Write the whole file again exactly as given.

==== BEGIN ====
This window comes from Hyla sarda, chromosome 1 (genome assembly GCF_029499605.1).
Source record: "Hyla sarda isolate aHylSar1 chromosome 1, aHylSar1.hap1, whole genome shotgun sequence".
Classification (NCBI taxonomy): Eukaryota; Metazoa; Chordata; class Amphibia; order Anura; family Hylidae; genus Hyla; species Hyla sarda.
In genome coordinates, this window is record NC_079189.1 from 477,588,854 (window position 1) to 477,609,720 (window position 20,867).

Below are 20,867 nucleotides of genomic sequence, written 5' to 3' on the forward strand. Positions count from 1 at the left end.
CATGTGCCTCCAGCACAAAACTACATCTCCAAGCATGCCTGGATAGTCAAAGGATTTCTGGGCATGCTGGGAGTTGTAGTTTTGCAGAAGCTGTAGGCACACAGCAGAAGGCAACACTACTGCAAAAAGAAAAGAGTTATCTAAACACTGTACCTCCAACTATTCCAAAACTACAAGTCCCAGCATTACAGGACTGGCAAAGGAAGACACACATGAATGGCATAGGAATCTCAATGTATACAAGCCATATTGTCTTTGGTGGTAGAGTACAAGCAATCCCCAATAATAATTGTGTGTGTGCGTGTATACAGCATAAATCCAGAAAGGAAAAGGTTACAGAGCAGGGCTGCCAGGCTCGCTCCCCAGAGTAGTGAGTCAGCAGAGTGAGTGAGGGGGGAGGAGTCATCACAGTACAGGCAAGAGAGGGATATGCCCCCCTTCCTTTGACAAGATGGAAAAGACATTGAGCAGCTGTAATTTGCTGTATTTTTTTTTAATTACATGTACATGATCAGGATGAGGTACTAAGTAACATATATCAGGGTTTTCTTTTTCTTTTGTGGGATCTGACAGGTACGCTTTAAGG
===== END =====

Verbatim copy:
This window comes from Hyla sarda, chromosome 1 (genome assembly GCF_029499605.1).
Source record: "Hyla sarda isolate aHylSar1 chromosome 1, aHylSar1.hap1, whole genome shotgun sequence".
Classification (NCBI taxonomy): Eukaryota; Metazoa; Chordata; class Amphibia; order Anura; family Hylidae; genus Hyla; species Hyla sarda.
In genome coordinates, this window is record NC_079189.1 from 477,588,854 (window position 1) to 477,609,720 (window position 20,867).

Below are 20,867 nucleotides of genomic sequence, written 5' to 3' on the forward strand. Positions count from 1 at the left end.
CATGTGCCTCCAGCACAAAACTACATCTCCAAGCATGCCTGGATAGTCAAAGGATTTCTGGGCATGCTGGGAGTTGTAGTTTTGCAGAAGCTGTAGGCACACAGCAGAAGGCAACACTACTGCAAAAAGAAAAGAGTTATCTAAACACTGTACCTCCAACTATTCCAAAACTACAAGTCCCAGCATTACAGGACTGGCAAAGGAAGACACACATGAATGGCATAGGAATCTCAATGTATACAAGCCATATTGTCTTTGGTGGTAGAGTACAAGCAATCCCCAATAATAATTGTGTGTGTGCGTGTATACAGCATAAATCCAGAAAGGAAAAGGTTACAGAGCAGGGCTGCCAGGCTCGCTCCCCAGAGTAGTGAGTCAGCAGAGTGAGTGAGGGGGGAGGAGTCATCACAGTACAGGCAAGAGAGGGATATGCCCCCCTTCCTTTGACAAGATGGAAAAGACATTGAGCAGCTGTAATTTGCTGTATTTTTTTTTAATTACATGTACATGATCAGGATGAGGTACTAAGTAACATATATCAGGGTTTTCTTTTTCTTTTGTGGGATCTGACAGGTACGCTTTAAGG